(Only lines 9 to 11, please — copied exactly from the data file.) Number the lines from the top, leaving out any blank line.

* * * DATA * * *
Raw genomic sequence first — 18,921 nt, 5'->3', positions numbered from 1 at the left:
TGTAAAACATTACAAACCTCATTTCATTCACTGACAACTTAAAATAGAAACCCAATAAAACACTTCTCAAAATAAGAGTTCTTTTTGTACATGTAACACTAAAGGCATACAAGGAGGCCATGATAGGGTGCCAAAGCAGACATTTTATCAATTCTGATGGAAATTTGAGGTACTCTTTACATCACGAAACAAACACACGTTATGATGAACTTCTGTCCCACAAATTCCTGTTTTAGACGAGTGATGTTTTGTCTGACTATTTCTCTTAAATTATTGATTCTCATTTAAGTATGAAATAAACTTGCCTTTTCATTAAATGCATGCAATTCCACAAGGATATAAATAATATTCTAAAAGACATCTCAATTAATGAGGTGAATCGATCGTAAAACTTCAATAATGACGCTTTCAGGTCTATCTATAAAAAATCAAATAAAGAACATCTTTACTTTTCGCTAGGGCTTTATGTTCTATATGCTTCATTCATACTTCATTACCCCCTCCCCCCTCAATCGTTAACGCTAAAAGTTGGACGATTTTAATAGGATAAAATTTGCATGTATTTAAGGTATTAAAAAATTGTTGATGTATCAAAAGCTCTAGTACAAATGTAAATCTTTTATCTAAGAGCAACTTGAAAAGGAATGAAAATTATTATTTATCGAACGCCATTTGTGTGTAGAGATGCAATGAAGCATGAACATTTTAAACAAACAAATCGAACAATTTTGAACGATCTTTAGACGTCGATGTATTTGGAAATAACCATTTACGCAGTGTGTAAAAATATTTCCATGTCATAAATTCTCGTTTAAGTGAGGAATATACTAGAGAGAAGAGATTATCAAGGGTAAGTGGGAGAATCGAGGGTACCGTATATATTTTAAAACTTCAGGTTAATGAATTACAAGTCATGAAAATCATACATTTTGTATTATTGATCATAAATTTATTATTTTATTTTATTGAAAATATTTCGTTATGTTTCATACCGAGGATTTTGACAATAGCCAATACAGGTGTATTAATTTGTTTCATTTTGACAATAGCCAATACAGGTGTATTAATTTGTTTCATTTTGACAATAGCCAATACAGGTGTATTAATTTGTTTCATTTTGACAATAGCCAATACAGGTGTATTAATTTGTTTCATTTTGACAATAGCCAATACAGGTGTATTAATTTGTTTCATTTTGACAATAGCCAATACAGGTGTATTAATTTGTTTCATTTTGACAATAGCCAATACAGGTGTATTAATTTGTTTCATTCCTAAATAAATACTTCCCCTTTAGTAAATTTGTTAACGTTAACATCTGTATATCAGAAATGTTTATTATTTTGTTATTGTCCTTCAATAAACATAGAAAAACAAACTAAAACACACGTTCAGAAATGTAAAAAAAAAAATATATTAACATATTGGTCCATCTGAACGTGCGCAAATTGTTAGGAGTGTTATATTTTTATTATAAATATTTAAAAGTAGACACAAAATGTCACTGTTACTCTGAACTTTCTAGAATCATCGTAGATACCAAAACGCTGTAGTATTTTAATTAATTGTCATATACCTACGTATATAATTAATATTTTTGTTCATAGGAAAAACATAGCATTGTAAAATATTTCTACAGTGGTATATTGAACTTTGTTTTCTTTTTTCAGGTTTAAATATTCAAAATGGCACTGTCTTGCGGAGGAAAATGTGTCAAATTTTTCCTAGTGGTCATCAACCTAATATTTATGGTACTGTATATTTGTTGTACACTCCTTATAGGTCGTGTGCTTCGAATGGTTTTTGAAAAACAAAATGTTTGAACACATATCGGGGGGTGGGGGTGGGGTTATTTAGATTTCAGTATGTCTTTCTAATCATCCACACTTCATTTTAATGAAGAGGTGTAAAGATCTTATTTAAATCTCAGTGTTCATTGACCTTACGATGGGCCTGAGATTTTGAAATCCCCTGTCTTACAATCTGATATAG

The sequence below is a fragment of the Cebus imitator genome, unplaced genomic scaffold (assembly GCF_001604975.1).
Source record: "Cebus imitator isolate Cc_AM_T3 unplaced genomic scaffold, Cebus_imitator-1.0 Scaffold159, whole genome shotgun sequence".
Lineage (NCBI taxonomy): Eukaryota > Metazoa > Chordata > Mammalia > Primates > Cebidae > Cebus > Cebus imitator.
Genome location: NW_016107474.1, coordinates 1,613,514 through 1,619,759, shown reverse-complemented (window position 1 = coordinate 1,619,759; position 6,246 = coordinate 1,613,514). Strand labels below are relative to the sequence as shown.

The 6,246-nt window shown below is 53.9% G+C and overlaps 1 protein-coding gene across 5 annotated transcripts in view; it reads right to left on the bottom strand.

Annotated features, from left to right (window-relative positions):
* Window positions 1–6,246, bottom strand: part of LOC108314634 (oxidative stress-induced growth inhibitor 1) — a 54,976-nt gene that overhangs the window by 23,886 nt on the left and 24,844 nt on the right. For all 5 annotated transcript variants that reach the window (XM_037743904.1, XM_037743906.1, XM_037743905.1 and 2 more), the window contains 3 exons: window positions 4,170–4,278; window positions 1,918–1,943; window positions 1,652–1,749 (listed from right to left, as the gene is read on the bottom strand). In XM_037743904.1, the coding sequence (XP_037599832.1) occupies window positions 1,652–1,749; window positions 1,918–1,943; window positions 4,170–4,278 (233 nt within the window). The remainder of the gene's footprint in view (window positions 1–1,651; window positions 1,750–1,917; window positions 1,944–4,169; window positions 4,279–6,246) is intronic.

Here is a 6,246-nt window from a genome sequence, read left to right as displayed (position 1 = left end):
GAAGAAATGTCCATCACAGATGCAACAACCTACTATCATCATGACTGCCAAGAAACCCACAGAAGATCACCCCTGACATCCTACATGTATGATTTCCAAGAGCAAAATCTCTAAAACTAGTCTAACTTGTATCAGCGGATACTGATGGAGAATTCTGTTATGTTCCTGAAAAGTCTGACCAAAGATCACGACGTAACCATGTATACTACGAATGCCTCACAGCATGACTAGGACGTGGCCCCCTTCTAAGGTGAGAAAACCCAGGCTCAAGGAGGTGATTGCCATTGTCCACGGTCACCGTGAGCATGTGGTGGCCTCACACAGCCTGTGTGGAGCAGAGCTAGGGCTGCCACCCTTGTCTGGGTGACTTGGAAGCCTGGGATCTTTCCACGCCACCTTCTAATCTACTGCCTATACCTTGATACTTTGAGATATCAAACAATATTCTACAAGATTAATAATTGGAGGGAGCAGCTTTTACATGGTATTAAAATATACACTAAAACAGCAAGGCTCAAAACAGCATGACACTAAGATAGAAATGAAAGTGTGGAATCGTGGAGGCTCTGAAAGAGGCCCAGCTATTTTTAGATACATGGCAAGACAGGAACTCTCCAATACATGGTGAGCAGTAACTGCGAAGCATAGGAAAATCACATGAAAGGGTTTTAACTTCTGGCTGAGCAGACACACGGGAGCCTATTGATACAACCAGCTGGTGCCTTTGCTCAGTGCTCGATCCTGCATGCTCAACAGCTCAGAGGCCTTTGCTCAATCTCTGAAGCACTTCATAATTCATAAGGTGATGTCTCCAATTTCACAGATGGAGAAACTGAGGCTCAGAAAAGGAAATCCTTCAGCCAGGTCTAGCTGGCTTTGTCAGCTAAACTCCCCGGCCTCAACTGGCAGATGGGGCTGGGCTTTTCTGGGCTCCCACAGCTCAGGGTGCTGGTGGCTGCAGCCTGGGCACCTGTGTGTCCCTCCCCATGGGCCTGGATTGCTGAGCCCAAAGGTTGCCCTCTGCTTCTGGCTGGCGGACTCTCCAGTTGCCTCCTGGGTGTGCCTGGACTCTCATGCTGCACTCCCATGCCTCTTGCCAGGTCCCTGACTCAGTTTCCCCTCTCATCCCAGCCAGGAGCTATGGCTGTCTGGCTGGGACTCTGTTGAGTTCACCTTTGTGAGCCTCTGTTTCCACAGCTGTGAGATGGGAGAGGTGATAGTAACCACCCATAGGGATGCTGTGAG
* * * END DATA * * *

* Window positions 1–6,246, bottom strand: part of LOC108314634 (oxidative stress-induced growth inhibitor 1) — a 54,976-nt gene that overhangs the window by 23,886 nt on the left and 24,844 nt on the right. For all 5 annotated transcript variants that reach the window (XM_037743904.1, XM_037743906.1, XM_037743905.1 and 2 more), the window contains 3 exons: window positions 4,170–4,278; window positions 1,918–1,943; window positions 1,652–1,749 (listed from right to left, as the gene is read on the bottom strand). In XM_037743904.1, the coding sequence (XP_037599832.1) occupies window positions 1,652–1,749; window positions 1,918–1,943; window positions 4,170–4,278 (233 nt within the window). The remainder of the gene's footprint in view (window positions 1–1,651; window positions 1,750–1,917; window positions 1,944–4,169; window positions 4,279–6,246) is intronic.

Here is a 6,246-nt window from a genome sequence, read left to right as displayed (position 1 = left end):
GAAGAAATGTCCATCACAGATGCAACAACCTACTATCATCATGACTGCCAAGAAACCCACAGAAGATCACCCCTGACATCCTACATGTATGATTTCCAAGAGCAAAATCTCTAAAACTAGTCTAACTTGTATCAGCGGATACTGATGGAGAATTCTGTTATGTTCCTGAAAAGTCTGACCAAAGATCACGACGTAACCATGTATACTACGAATGCCTCACAGCATGACTAGGACGTGGCCCCCTTCTAAGGTGAGAAAACCCAGGCTCAAGGAGGTGATTGCCATTGTCCACGGTCACCGTGAGCATGTGGTGGCCTCACACAGCCTGTGTGGAGCAGAGCTAGGGCTGCCACCCTTGTCTGGGTGACTTGGAAGCCTGGGATCTTTCCACGCCACCTTCTAATCTACTGCCTATACCTTGATACTTTGAGATATCAAACAATATTCTACAAGATTAATAATTGGAGGGAGCAGCTTTTACATGGTATTAAAATATACACTAAAACAGCAAGGCTCAAAACAGCATGACACTAAGATAGAAATGAAAGTGTGGAATCGTGGAGGCTCTGAAAGAGGCCCAGCTATTTTTAGATACATGGCAAGACAGGAACTCTCCAATACATGGTGAGCAGTAACTGCGAAGCATAGGAAAATCACATGAAAGGGTTTTAACTTCTGGCTGAGCAGACACACGGGAGCCTATTGATACAACCAGCTGGTGCCTTTGCTCAGTGCTCGATCCTGCATGCTCAACAGCTCAGAGGCCTTTGCTCAATCTCTGAAGCACTTCATAATTCATAAGGTGATGTCTCCAATTTCACAGATGGAGAAACTGAGGCTCAGAAAAGGAAATCCTTCAGCCAGGTCTAGCTGGCTTTGTCAGCTAAACTCCCCGGCCTCAACTGGCAGATGGGGCTGGGCTTTTCTGGGCTCCCACAGCTCAGGGTGCTGGTGGCTGCAGCCTGGGCACCTGTGTGTCCCTCCCCATGGGCCTGGATTGCTGAGCCCAAAGGTTGCCCTCTGCTTCTGGCTGGCGGACTCTCCAGTTGCCTCCTGGGTGTGCCTGGACTCTCATGCTGCACTCCCATGCCTCTTGCCAGGTCCCTGACTCAGTTTCCCCTCTCATCCCAGCCAGGAGCTATGGCTGTCTGGCTGGGACTCTGTTGAGTTCACCTTTGTGAGCCTCTGTTTCCACAGCTGTGAGATGGGAGAGGTGATAGTAACCACCCATAGGGATGCTGTGAG